Micro-blogging service Twitter will celebrate its third birthday in March and may have a revenue model to support the company over the long-term. Last month Twitter CEO Evan Williams told Kevin Maney of Porfolio.com the company will kick off new revenue streams by March 2009 to avoid raising another round of venture capital funding. Twitter’s deeply engaged community would love to see a sustainable business develop around the site, its services, and the community. In this post I will take a deeper look at Twitter and its revenue potential as publicly hinted by its founders.
What is Twitter?
Twitter is a hosted blogging platform that limits blog posts to 140 characters or less. Short Twitter messages were designed as an archived status message communicated to friends via instant message, text message, or even radio bursts. Twitter’s 140-character message fits within a SMS message’s 140 octets for UTF-8, a design contraint that has spurred new content creation with little effort.
Twitter builds feed reading directly into the blogging service. Members subscribe to other Twitter accounts (“follow” in the Twitter vernacular) to receive updates in a centralized timeline. Twitter members create new posts referencing other members and their posts or comment privately via direct message, creating a publishing system that feeds off each uniquely assembled list of content.
Twitter also operates a near real-time search engine against its public content. The search engine receives direct updates from the Twitter blogging service over a streaming API interface nicknamed “the firehose.” Twitter currently allows trusted external partners to consume this full streaming update of its data. Other consuming clients are limited to a public timeline snapshot of 20 Twitter updates every 60 seconds.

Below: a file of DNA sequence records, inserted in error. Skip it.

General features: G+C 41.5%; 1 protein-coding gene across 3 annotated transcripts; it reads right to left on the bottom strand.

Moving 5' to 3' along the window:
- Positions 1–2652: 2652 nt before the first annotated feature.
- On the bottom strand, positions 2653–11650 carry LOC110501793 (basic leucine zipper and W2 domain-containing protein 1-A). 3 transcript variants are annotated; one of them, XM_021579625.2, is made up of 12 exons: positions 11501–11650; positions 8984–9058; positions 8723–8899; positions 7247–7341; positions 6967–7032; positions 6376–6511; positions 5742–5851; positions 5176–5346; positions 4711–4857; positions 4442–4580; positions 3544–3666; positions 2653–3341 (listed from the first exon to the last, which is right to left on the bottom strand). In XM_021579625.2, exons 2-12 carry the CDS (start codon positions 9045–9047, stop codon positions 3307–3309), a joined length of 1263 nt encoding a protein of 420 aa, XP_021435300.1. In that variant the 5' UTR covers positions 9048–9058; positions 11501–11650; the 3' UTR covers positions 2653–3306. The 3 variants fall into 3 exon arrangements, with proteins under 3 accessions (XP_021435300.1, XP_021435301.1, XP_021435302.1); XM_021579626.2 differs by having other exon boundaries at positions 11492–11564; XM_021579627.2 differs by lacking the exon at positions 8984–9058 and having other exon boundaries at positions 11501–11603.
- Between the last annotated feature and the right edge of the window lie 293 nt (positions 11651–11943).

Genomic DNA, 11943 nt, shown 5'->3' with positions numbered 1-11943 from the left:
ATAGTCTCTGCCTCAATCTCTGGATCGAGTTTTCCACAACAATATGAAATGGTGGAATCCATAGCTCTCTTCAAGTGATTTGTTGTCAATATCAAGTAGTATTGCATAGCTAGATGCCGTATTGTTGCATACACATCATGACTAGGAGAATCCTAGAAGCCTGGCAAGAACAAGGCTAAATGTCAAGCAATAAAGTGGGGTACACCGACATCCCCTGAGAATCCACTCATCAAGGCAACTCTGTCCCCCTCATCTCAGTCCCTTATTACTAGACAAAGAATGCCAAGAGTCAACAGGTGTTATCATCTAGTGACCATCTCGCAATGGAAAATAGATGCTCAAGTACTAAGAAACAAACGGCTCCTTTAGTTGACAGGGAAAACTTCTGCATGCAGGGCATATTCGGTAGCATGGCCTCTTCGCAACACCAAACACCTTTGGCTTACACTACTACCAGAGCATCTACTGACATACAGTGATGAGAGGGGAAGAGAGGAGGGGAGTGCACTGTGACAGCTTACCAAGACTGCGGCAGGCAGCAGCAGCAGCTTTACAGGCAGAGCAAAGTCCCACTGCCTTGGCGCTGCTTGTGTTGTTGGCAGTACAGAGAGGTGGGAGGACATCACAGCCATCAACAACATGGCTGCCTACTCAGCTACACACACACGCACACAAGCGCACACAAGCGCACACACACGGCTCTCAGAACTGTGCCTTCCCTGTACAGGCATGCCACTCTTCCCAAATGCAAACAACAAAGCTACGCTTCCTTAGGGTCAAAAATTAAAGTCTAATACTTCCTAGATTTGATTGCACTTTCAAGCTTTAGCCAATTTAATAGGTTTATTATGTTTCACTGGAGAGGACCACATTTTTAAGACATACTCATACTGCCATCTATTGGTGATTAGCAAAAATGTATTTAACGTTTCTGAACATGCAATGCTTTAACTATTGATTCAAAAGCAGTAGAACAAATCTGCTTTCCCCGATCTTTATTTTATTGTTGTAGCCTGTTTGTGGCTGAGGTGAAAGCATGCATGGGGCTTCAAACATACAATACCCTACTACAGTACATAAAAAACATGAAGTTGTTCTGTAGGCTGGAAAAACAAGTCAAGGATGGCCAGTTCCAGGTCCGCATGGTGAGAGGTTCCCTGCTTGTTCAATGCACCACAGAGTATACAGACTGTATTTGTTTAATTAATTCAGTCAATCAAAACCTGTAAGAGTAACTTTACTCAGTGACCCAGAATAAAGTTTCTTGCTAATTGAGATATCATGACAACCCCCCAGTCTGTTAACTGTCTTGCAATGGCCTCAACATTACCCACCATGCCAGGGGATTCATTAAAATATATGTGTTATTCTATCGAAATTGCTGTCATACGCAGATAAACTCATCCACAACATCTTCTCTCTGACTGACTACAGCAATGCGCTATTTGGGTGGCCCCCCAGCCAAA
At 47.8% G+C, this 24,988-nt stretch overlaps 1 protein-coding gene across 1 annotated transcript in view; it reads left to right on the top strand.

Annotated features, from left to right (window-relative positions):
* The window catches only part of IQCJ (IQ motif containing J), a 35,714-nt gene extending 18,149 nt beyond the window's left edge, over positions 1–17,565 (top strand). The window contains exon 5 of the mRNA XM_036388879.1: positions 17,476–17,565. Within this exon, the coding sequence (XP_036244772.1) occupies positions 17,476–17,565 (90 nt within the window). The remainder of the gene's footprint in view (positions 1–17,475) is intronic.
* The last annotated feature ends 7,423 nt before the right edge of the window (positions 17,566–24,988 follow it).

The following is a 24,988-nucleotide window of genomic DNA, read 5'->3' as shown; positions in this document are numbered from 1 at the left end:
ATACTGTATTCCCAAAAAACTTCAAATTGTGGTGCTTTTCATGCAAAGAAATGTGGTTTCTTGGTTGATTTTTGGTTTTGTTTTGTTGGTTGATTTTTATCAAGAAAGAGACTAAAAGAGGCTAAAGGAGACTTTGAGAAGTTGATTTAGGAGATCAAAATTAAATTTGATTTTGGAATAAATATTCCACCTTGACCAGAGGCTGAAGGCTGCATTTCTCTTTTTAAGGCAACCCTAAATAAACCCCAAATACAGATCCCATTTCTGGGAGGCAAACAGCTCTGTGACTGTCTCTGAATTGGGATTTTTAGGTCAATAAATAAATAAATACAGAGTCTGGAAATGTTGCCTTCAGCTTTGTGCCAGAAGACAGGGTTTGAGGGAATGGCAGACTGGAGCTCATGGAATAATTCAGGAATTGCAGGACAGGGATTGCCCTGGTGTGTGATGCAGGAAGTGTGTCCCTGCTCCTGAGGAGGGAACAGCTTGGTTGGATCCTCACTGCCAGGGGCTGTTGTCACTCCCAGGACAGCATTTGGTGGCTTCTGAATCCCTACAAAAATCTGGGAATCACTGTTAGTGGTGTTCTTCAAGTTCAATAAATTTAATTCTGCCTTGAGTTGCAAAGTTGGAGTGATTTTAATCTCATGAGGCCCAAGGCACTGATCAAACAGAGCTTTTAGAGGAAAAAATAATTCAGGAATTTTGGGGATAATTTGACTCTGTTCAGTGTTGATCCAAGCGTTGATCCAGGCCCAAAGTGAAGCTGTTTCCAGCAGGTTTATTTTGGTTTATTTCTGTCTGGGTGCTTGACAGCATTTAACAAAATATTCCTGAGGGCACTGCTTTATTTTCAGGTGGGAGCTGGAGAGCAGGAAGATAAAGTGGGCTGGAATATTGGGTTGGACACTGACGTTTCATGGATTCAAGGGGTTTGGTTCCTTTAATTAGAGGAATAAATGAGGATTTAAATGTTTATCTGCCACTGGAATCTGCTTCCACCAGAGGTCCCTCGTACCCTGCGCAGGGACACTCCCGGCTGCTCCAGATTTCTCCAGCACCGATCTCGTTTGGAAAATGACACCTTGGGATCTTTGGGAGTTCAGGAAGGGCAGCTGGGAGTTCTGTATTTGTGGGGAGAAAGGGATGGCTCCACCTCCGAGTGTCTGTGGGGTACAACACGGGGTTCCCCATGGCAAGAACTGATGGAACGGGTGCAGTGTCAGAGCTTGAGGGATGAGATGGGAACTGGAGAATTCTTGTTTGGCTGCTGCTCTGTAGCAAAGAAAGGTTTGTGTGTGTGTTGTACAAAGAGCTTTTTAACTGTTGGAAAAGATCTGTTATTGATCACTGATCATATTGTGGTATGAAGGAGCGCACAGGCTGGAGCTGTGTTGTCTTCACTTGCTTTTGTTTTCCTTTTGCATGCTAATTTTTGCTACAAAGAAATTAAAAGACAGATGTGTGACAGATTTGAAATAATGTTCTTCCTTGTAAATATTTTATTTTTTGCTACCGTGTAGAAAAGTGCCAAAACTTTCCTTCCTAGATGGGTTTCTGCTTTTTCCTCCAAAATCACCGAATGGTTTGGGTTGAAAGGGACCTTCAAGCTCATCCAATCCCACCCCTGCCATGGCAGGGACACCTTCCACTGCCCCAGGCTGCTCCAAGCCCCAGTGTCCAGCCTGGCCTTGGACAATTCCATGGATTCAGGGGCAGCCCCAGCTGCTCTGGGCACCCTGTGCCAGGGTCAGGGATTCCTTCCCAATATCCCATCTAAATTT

Twitter Services Inc.
Technically there are two Twitters on record with the state of California: Twitter Inc. and Twitter Services Inc. The difference may be a remnant from Twitter’s beginning in incubator Obvious Corp. or it could be a sign of the company’s plans to operate its services business separate from the blogging platform.
Twitter currently pays vanity short code fees and SMS fees for mobile-terminated and mobile-originated messages in the United States and Canada. Twitter accepts mobile-originated messages to a long number in England. An intermediary such as Sybase 365 sits in between Twitter servers and the cellular networks of AT&T, T-Mobile, Sprint, Verizon, Bell Canada, Rogers, and more. A subset of Twitter users take advantage of SMS update notifications but this feature is currently a drain on Twitter cash reserves.
SMS fees typically reverse at volume, with carriers paying application providers for SMS revenue generation. A carrier such as AT&T might charge 5 cents per SMS and pass a fraction of a cent per message to large applications such as Yahoo! or Google. Twitter could be approaching a SMS volume that provides bargaining power with carriers for mobile-terminated and mobile-originated message revenue domestically and mobile-originated message revenue internationally. New hire Kevin Thau, Twitter‘s Director of Mobile Business, will likely be creating closer partnerships with mobile carriers to lower Twitter’s SMS spend and possibly extract revenue from this feature.